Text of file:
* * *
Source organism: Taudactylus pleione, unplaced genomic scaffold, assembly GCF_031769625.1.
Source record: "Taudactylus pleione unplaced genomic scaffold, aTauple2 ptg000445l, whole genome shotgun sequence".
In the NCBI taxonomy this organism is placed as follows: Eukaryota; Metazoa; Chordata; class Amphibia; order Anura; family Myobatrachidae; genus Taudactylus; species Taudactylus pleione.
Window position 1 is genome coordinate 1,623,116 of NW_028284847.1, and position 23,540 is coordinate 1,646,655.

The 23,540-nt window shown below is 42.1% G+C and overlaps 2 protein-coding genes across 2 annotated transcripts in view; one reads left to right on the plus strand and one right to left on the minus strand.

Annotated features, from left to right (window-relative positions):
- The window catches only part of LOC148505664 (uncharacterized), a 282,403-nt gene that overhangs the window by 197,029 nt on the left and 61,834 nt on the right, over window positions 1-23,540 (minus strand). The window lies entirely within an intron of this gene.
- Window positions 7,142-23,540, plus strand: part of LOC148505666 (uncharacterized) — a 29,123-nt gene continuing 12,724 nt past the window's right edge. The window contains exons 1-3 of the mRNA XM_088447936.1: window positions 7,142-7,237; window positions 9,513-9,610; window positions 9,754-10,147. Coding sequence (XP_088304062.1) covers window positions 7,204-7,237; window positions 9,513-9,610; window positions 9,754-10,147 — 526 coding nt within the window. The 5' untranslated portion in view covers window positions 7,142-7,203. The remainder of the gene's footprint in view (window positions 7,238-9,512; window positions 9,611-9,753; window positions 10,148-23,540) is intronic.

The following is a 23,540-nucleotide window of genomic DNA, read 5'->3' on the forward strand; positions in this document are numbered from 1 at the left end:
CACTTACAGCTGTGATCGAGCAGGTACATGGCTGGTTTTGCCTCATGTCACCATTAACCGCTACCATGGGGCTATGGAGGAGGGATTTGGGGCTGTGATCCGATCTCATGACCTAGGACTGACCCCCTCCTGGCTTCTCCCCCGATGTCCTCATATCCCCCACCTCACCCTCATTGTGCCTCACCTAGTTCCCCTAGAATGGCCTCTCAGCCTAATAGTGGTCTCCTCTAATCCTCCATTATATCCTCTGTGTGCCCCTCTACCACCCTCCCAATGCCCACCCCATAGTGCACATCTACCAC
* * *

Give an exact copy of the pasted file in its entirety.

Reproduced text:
Source organism: Taudactylus pleione, unplaced genomic scaffold, assembly GCF_031769625.1.
Source record: "Taudactylus pleione unplaced genomic scaffold, aTauple2 ptg000445l, whole genome shotgun sequence".
In the NCBI taxonomy this organism is placed as follows: Eukaryota; Metazoa; Chordata; class Amphibia; order Anura; family Myobatrachidae; genus Taudactylus; species Taudactylus pleione.
Window position 1 is genome coordinate 1,623,116 of NW_028284847.1, and position 23,540 is coordinate 1,646,655.

The 23,540-nt window shown below is 42.1% G+C and overlaps 2 protein-coding genes across 2 annotated transcripts in view; one reads left to right on the plus strand and one right to left on the minus strand.

Annotated features, from left to right (window-relative positions):
- The window catches only part of LOC148505664 (uncharacterized), a 282,403-nt gene that overhangs the window by 197,029 nt on the left and 61,834 nt on the right, over window positions 1-23,540 (minus strand). The window lies entirely within an intron of this gene.
- Window positions 7,142-23,540, plus strand: part of LOC148505666 (uncharacterized) — a 29,123-nt gene continuing 12,724 nt past the window's right edge. The window contains exons 1-3 of the mRNA XM_088447936.1: window positions 7,142-7,237; window positions 9,513-9,610; window positions 9,754-10,147. Coding sequence (XP_088304062.1) covers window positions 7,204-7,237; window positions 9,513-9,610; window positions 9,754-10,147 — 526 coding nt within the window. The 5' untranslated portion in view covers window positions 7,142-7,203. The remainder of the gene's footprint in view (window positions 7,238-9,512; window positions 9,611-9,753; window positions 10,148-23,540) is intronic.

The following is a 23,540-nucleotide window of genomic DNA, read 5'->3' on the forward strand; positions in this document are numbered from 1 at the left end:
CACTTACAGCTGTGATCGAGCAGGTACATGGCTGGTTTTGCCTCATGTCACCATTAACCGCTACCATGGGGCTATGGAGGAGGGATTTGGGGCTGTGATCCGATCTCATGACCTAGGACTGACCCCCTCCTGGCTTCTCCCCCGATGTCCTCATATCCCCCACCTCACCCTCATTGTGCCTCACCTAGTTCCCCTAGAATGGCCTCTCAGCCTAATAGTGGTCTCCTCTAATCCTCCATTATATCCTCTGTGTGCCCCTCTACCACCCTCCCAATGCCCACCCCATAGTGCACATCTACCAC